Die letzten 5 Focus-News des innovations-reports im Überblick:

Im Focus: First evidence on the source of extragalactic particles

For the first time ever, scientists have determined the cosmic origin of highest-energy neutrinos. A research group led by IceCube scientist Elisa Resconi, spokesperson of the Collaborative Research Center SFB1258 at the Technical University of Munich (TUM), provides an important piece of evidence that the particles detected by the IceCube neutrino telescope at the South Pole originate from a galaxy four billion light-years away from Earth.

To rule out other origins with certainty, the team led by neutrino physicist Elisa Resconi from the Technical University of Munich and multi-wavelength...

Im Focus: Magnetic vortices: Two independent magnetic skyrmion phases discovered in a single material

For the first time a team of researchers have discovered two different phases of magnetic skyrmions in a single material. Physicists of the Technical Universities of Munich and Dresden and the University of Cologne can now better study and understand the properties of these magnetic structures, which are important for both basic research and applications.

Whirlpools are an everyday experience in a bath tub: When the water is drained a circular vortex is formed. Typically, such whirls are rather stable. Similar...

Im Focus: Breaking the bond: To take part or not?

Physicists working with Roland Wester at the University of Innsbruck have investigated if and how chemical reactions can be influenced by targeted vibrational excitation of the reactants. They were able to demonstrate that excitation with a laser beam does not affect the efficiency of a chemical exchange reaction and that the excited molecular group acts only as a spectator in the reaction.

A frequently used reaction in organic chemistry is nucleophilic substitution. It plays, for example, an important role in in the synthesis of new chemical...

Im Focus: New 2D Spectroscopy Methods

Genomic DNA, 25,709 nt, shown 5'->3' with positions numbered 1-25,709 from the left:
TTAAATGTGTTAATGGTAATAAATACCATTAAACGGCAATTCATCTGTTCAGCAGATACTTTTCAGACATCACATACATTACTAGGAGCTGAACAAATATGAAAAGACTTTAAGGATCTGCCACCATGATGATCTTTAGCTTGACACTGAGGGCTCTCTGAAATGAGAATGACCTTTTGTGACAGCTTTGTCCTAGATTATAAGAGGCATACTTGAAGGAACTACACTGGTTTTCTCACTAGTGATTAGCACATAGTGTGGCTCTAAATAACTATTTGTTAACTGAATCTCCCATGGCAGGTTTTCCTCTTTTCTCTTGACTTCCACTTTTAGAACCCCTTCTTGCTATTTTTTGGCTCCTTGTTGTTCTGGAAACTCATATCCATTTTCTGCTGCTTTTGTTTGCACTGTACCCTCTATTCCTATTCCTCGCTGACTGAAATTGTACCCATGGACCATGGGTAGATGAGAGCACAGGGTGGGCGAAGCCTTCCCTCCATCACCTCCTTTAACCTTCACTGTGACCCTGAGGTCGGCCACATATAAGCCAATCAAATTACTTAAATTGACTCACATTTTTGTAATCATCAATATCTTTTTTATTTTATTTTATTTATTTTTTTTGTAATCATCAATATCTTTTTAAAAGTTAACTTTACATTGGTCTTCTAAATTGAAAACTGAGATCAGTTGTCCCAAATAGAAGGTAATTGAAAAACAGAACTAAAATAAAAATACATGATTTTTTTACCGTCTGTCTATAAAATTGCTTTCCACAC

Optical spectroscopy allows investigating the energy structure and dynamic properties of complex quantum systems. Researchers from the University of Würzburg present two new approaches of coherent two-dimensional spectroscopy.

"Put an excitation into the system and observe how it evolves." According to physicist Professor Tobias Brixner, this is the credo of optical spectroscopy....

Im Focus: Chemical reactions in the light of ultrashort X-ray pulses from free-electron lasers

Ultra-short, high-intensity X-ray flashes open the door to the foundations of chemical reactions. Free-electron lasers generate these kinds of pulses, but there is a catch: the pulses vary in duration and energy. An international research team has now presented a solution: Using a ring of 16 detectors and a circularly polarized laser beam, they can determine both factors with attosecond accuracy.

Free-electron lasers (FELs) generate extremely short and intense X-ray flashes. Researchers can use these flashes to resolve structures with diameters on the...

All Focus news of the innovation-report >>>

Anzeige

Anzeige

VideoLinks
Industry & Economy
Event News

Leading experts in Diabetes, Metabolism and Biomedical Engineering discuss Precision Medicine

13.07.2018 | Event News

Conference on Laser Polishing – LaP: Fine Tuning for Surfaces

12.07.2018 | Event News

11th European Wood-based Panel Symposium 2018: Meeting point for the wood-based materials industry

03.07.2018 | Event News

 
Latest News

Metal too 'gummy' to cut? Draw on it with a Sharpie or glue stick, science says

19.07.2018 | Materials Sciences

NSF-supported researchers to present new results on hurricanes and other extreme events

19.07.2018 | Earth Sciences

Scientists uncover the role of a protein in production & survival of myelin-forming cells

19.07.2018 | Life Sciences

VideoLinks
Science & Research
Overview of more VideoLinks >>>